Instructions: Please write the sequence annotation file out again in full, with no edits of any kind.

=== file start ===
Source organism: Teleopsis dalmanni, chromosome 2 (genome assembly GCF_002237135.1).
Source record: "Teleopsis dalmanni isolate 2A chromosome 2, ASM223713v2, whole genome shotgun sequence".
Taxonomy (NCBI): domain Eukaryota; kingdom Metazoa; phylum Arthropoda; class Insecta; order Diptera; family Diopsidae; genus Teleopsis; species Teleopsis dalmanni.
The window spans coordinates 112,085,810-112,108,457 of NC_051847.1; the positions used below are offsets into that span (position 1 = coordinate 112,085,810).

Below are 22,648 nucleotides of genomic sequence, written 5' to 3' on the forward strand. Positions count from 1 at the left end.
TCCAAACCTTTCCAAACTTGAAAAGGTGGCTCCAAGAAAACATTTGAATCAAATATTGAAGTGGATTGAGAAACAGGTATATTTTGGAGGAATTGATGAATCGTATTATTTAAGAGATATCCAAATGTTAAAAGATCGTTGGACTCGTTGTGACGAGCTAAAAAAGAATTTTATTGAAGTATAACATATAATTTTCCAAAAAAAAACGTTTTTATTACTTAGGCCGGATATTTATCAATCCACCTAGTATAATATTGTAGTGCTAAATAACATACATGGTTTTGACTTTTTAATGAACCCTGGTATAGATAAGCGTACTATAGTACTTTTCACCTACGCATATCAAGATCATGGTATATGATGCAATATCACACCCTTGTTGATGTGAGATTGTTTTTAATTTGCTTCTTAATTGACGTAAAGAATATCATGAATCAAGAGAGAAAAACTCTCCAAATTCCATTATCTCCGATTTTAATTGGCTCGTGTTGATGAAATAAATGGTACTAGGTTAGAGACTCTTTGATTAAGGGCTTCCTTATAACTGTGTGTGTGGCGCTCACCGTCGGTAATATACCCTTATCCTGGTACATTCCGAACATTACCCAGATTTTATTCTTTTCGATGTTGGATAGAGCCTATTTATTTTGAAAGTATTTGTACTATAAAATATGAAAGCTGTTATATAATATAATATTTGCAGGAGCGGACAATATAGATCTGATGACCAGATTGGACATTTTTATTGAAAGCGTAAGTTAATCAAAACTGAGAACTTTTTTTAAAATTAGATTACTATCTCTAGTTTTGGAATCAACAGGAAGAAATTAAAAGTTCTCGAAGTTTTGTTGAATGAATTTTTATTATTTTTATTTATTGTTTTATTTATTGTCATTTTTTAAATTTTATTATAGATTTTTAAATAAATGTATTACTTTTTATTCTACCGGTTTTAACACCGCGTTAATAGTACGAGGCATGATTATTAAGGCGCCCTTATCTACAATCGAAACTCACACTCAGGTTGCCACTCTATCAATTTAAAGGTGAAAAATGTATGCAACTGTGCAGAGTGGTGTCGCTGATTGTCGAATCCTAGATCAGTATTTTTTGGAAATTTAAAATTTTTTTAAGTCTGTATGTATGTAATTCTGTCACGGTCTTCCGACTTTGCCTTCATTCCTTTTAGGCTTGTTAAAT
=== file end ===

Source organism: Teleopsis dalmanni, chromosome 2 (genome assembly GCF_002237135.1).
Source record: "Teleopsis dalmanni isolate 2A chromosome 2, ASM223713v2, whole genome shotgun sequence".
Taxonomy (NCBI): domain Eukaryota; kingdom Metazoa; phylum Arthropoda; class Insecta; order Diptera; family Diopsidae; genus Teleopsis; species Teleopsis dalmanni.
The window spans coordinates 112,085,810-112,108,457 of NC_051847.1; the positions used below are offsets into that span (position 1 = coordinate 112,085,810).

Below are 22,648 nucleotides of genomic sequence, written 5' to 3' on the forward strand. Positions count from 1 at the left end.
TCCAAACCTTTCCAAACTTGAAAAGGTGGCTCCAAGAAAACATTTGAATCAAATATTGAAGTGGATTGAGAAACAGGTATATTTTGGAGGAATTGATGAATCGTATTATTTAAGAGATATCCAAATGTTAAAAGATCGTTGGACTCGTTGTGACGAGCTAAAAAAGAATTTTATTGAAGTATAACATATAATTTTCCAAAAAAAAACGTTTTTATTACTTAGGCCGGATATTTATCAATCCACCTAGTATAATATTGTAGTGCTAAATAACATACATGGTTTTGACTTTTTAATGAACCCTGGTATAGATAAGCGTACTATAGTACTTTTCACCTACGCATATCAAGATCATGGTATATGATGCAATATCACACCCTTGTTGATGTGAGATTGTTTTTAATTTGCTTCTTAATTGACGTAAAGAATATCATGAATCAAGAGAGAAAAACTCTCCAAATTCCATTATCTCCGATTTTAATTGGCTCGTGTTGATGAAATAAATGGTACTAGGTTAGAGACTCTTTGATTAAGGGCTTCCTTATAACTGTGTGTGTGGCGCTCACCGTCGGTAATATACCCTTATCCTGGTACATTCCGAACATTACCCAGATTTTATTCTTTTCGATGTTGGATAGAGCCTATTTATTTTGAAAGTATTTGTACTATAAAATATGAAAGCTGTTATATAATATAATATTTGCAGGAGCGGACAATATAGATCTGATGACCAGATTGGACATTTTTATTGAAAGCGTAAGTTAATCAAAACTGAGAACTTTTTTTAAAATTAGATTACTATCTCTAGTTTTGGAATCAACAGGAAGAAATTAAAAGTTCTCGAAGTTTTGTTGAATGAATTTTTATTATTTTTATTTATTGTTTTATTTATTGTCATTTTTTAAATTTTATTATAGATTTTTAAATAAATGTATTACTTTTTATTCTACCGGTTTTAACACCGCGTTAATAGTACGAGGCATGATTATTAAGGCGCCCTTATCTACAATCGAAACTCACACTCAGGTTGCCACTCTATCAATTTAAAGGTGAAAAATGTATGCAACTGTGCAGAGTGGTGTCGCTGATTGTCGAATCCTAGATCAGTATTTTTTGGAAATTTAAAATTTTTTTAAGTCTGTATGTATGTAATTCTGTCACGGTCTTCCGACTTTGCCTTCATTCCTTTTAGGCTTGTTAAAT